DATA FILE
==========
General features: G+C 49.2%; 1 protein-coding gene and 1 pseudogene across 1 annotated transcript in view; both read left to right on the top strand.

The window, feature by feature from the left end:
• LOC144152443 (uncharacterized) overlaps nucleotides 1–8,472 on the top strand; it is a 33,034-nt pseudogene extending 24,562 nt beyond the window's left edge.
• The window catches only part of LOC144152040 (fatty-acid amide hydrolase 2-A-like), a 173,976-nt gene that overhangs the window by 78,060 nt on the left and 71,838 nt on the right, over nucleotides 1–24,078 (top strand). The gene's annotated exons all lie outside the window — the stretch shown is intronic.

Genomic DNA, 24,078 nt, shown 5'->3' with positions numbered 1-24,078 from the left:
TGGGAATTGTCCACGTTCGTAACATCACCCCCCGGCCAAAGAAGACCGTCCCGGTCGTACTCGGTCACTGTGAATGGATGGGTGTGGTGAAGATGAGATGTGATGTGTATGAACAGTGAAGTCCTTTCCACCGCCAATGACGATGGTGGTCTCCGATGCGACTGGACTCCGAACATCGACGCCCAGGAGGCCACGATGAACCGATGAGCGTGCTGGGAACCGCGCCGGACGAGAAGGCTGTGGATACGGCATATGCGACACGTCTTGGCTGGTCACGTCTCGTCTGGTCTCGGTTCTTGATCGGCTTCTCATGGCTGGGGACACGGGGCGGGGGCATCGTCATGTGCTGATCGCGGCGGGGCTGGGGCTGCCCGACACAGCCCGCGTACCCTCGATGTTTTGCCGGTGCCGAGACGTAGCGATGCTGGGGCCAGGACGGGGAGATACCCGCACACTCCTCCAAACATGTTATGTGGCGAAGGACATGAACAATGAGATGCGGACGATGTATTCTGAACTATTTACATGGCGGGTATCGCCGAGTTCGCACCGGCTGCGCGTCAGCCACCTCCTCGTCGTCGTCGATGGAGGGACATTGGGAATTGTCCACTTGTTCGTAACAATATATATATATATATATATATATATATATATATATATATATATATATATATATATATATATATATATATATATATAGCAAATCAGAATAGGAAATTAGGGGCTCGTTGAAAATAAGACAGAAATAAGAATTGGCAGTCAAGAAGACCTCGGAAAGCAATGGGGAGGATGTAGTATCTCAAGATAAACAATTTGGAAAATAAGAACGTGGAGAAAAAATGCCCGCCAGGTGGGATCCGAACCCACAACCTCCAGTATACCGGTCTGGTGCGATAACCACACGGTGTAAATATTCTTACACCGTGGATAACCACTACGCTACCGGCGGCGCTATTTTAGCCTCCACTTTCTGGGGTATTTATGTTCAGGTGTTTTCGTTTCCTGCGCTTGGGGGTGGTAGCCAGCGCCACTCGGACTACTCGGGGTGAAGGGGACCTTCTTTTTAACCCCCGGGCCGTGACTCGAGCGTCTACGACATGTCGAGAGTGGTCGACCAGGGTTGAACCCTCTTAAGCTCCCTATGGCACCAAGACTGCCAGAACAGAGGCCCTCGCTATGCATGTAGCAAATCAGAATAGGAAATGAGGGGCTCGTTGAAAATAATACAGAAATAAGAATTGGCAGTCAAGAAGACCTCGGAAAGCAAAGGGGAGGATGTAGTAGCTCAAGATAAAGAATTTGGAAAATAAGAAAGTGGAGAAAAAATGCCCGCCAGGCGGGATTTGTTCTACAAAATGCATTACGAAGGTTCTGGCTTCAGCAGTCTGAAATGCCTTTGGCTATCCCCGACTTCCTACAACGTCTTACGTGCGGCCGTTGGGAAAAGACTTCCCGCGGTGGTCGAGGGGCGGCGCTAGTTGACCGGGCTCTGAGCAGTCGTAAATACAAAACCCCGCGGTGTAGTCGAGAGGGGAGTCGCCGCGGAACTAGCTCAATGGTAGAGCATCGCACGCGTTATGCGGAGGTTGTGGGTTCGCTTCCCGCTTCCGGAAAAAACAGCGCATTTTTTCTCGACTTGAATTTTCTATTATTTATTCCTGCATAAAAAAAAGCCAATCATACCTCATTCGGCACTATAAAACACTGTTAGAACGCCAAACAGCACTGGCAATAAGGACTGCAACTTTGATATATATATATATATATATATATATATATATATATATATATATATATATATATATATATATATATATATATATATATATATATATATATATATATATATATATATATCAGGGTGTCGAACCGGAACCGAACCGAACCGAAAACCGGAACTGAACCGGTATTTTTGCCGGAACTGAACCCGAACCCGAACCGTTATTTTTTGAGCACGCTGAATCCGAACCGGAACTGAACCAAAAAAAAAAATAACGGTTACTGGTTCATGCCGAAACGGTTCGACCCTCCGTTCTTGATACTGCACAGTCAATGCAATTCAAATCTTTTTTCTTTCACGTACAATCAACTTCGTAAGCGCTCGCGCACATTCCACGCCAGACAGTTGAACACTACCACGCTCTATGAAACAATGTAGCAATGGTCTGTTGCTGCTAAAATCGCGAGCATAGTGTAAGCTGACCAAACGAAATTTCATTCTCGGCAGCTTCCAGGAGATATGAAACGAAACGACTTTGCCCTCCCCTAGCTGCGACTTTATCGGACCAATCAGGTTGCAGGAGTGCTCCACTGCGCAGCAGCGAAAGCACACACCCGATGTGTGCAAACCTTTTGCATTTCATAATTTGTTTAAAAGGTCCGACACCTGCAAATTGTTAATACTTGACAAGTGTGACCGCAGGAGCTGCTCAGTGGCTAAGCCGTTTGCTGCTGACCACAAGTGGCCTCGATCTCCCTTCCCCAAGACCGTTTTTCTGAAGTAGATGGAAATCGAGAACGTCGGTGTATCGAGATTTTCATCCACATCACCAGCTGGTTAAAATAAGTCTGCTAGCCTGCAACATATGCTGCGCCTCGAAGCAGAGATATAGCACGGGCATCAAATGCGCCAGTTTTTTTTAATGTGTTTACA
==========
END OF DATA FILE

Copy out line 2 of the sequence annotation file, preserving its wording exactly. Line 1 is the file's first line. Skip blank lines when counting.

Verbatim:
The window, feature by feature from the left end: